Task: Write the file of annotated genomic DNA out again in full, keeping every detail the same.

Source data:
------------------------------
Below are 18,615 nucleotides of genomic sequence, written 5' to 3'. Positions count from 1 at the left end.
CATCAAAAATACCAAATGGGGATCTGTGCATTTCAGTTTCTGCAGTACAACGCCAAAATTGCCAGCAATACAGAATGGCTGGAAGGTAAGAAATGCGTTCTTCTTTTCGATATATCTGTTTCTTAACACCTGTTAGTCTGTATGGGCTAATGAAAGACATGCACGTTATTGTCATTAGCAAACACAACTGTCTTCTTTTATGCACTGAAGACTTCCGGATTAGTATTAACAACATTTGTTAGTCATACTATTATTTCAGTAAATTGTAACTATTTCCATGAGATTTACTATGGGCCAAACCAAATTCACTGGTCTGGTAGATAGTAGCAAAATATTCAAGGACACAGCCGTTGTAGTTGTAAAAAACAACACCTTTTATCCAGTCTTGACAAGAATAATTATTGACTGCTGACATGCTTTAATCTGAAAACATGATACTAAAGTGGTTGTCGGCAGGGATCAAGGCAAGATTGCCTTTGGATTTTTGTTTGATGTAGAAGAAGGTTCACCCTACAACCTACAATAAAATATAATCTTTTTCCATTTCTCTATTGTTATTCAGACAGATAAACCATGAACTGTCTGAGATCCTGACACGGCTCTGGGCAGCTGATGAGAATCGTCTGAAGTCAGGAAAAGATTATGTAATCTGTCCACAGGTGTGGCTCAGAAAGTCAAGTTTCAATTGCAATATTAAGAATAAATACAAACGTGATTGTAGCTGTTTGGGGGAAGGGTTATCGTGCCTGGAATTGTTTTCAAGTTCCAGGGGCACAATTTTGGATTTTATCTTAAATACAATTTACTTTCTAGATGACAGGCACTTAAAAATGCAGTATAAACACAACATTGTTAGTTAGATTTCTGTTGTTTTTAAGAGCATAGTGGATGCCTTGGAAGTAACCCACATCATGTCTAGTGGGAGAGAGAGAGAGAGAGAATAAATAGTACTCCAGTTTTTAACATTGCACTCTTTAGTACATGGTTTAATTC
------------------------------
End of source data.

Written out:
Below are 18,615 nucleotides of genomic sequence, written 5' to 3'. Positions count from 1 at the left end.
CATCAAAAATACCAAATGGGGATCTGTGCATTTCAGTTTCTGCAGTACAACGCCAAAATTGCCAGCAATACAGAATGGCTGGAAGGTAAGAAATGCGTTCTTCTTTTCGATATATCTGTTTCTTAACACCTGTTAGTCTGTATGGGCTAATGAAAGACATGCACGTTATTGTCATTAGCAAACACAACTGTCTTCTTTTATGCACTGAAGACTTCCGGATTAGTATTAACAACATTTGTTAGTCATACTATTATTTCAGTAAATTGTAACTATTTCCATGAGATTTACTATGGGCCAAACCAAATTCACTGGTCTGGTAGATAGTAGCAAAATATTCAAGGACACAGCCGTTGTAGTTGTAAAAAACAACACCTTTTATCCAGTCTTGACAAGAATAATTATTGACTGCTGACATGCTTTAATCTGAAAACATGATACTAAAGTGGTTGTCGGCAGGGATCAAGGCAAGATTGCCTTTGGATTTTTGTTTGATGTAGAAGAAGGTTCACCCTACAACCTACAATAAAATATAATCTTTTTCCATTTCTCTATTGTTATTCAGACAGATAAACCATGAACTGTCTGAGATCCTGACACGGCTCTGGGCAGCTGATGAGAATCGTCTGAAGTCAGGAAAAGATTATGTAATCTGTCCACAGGTGTGGCTCAGAAAGTCAAGTTTCAATTGCAATATTAAGAATAAATACAAACGTGATTGTAGCTGTTTGGGGGAAGGGTTATCGTGCCTGGAATTGTTTTCAAGTTCCAGGGGCACAATTTTGGATTTTATCTTAAATACAATTTACTTTCTAGATGACAGGCACTTAAAAATGCAGTATAAACACAACATTGTTAGTTAGATTTCTGTTGTTTTTAAGAGCATAGTGGATGCCTTGGAAGTAACCCACATCATGTCTAGTGGGAGAGAGAGAGAGAGAGAATAAATAGTACTCCAGTTTTTAACATTGCACTCTTTAGTACATGGTTTAATTC